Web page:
Pink Snapper With Coconut Rice, Peanuts, And Kumquat Sambal Recipe

Crunchy and tangy Thai seafood.



6 fillets pink snapper, 5 to 6 oz. each, skin on
1 tbsp grated lime zest plus 1⁄2 lime for juice
6 tbsp sliced cilantro
7 tbsp grape-seed oil, plus more, if needed
1 cup finely diced red bell pepper
1 tsp ground chile de árbol
3 tbsp finely diced shallots
1 tsp minced garlic
1⁄4 tsp sugar
1⁄2 tsp shrimp paste
1 canned tomato, preferably San Marzano or Muir Glen, chopped
1⁄2 cup Spanish peanuts
2 tbsp extra-virgin olive oil
2 tsp grated fresh ginger
9 kumquats, thinly sliced, seeds removed
1 recipe Coconut Rice
1⁄4 cup sliced scallions, or 2 ounces mizuna, cleaned and dried
Kosher salt and freshly ground black pepper


Step 1. Season the fish with the lime zest and 2 tablespoons cilantro. Cover, and refrigerate for at least 4 hours.

Step 2. Light the grill 30 to 40 minutes before you’re ready to cook and remove the fish from the refrigerator, to let it come to room temperature. Preheat the oven to 375°F.

Step 3. To make the sambal, heat a medium sauté pan over high heat for 2 minutes. Swirl in 3 tablespoons grape-seed oil, and add the bell pepper. Cook for about 4 minutes, stirring often, and then add the ground chile, and turn the heat down to medium. Cook for another few minutes, until the pepper begins to caramelize, adding another tablespoon of oil if the pan starts to look dry.

Step 4. Add 2 tablespoons shallots and the garlic, season with a heaping 1?2 teaspoon salt and the sugar, and cook for another 3 or 4 minutes, until the shallots are translucent and beginning to caramelize.

Step 5. Add the shrimp paste, and use a wooden spoon to break it up and help it toast in the oil and combine with the pepper. Once the shrimp paste has become integrated with the pepper, add the tomato to the pan, turn up the heat to medium-high, and cook for another 5 minutes, until the tomato is cooked down and glazes the pepper. Cool for a few minutes, and then purée in a food processor fitted with a metal blade.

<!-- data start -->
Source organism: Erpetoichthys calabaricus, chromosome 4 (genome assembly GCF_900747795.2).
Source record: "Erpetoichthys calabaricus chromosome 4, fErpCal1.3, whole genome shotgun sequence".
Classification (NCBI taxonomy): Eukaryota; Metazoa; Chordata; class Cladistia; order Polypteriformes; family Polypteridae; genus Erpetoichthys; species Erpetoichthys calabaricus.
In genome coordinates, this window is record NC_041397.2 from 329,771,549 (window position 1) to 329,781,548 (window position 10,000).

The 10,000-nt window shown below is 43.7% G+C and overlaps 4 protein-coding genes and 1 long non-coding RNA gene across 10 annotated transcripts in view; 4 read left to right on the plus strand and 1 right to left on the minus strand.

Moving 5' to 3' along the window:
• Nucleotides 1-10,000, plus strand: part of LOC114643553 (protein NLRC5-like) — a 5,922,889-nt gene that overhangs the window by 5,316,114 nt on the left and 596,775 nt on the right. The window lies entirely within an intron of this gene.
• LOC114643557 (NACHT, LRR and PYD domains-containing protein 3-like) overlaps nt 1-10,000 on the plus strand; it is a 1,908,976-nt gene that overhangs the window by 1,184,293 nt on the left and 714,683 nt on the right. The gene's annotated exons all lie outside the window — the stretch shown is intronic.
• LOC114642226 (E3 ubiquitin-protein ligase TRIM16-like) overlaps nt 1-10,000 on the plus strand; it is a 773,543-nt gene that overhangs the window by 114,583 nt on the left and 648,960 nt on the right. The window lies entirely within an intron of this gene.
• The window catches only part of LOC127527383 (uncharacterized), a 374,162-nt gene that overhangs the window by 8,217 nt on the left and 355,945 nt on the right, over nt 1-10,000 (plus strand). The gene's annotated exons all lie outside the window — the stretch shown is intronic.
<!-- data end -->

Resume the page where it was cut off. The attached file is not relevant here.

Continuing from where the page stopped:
Step 6. While the sambal is cooking, spread the peanuts on a baking sheet and toast for about 5 minutes, stirring once or twice, until they smell nutty. When the coals are broken down, red, and glowing, brush the fish with the olive oil, and season with salt and pepper on both sides. Place the fish on the grill, skin-side down, and cook for 2 to 3 minutes, rotating the fish once, until it’s nicely colored on the first side. Turn the fish over, and cook for a few more minutes, until it’s just barely cooked through.

Step 7. While the fish is cooking, heat 1?4 cup grape-seed oil in a medium sauté pan over high heat for 30 seconds. Add the ginger, let it cook for 1 minute, then add the remaining tablespoon shallots to the pan and season with salt and pepper.

Step 8. When the shallots and ginger are sizzling in the oil, add the sambal, the kumquats, the peanuts, and a squeeze of lime juice. Stir well to combine, and taste for balance and seasoning. Cook for a minute more, turn off the heat, and add the remaining 1?4 cup cilantro.

Step 9. Spoon approximately 1?2 cup hot coconut rice onto the center of each of six dinner plates. Scatter the sliced scallions or mizuna over the rice, and place the fish, skin-side up, on top. Spoon generous amounts of kumquat sambal over the fish, letting it soak down into the rice.

Reprinted with permission from The A.O.C. Cookbook (2013, Knopf.)

See more recipes from The A.O.C. Cookbook.

Shimon and Tammar Rothstein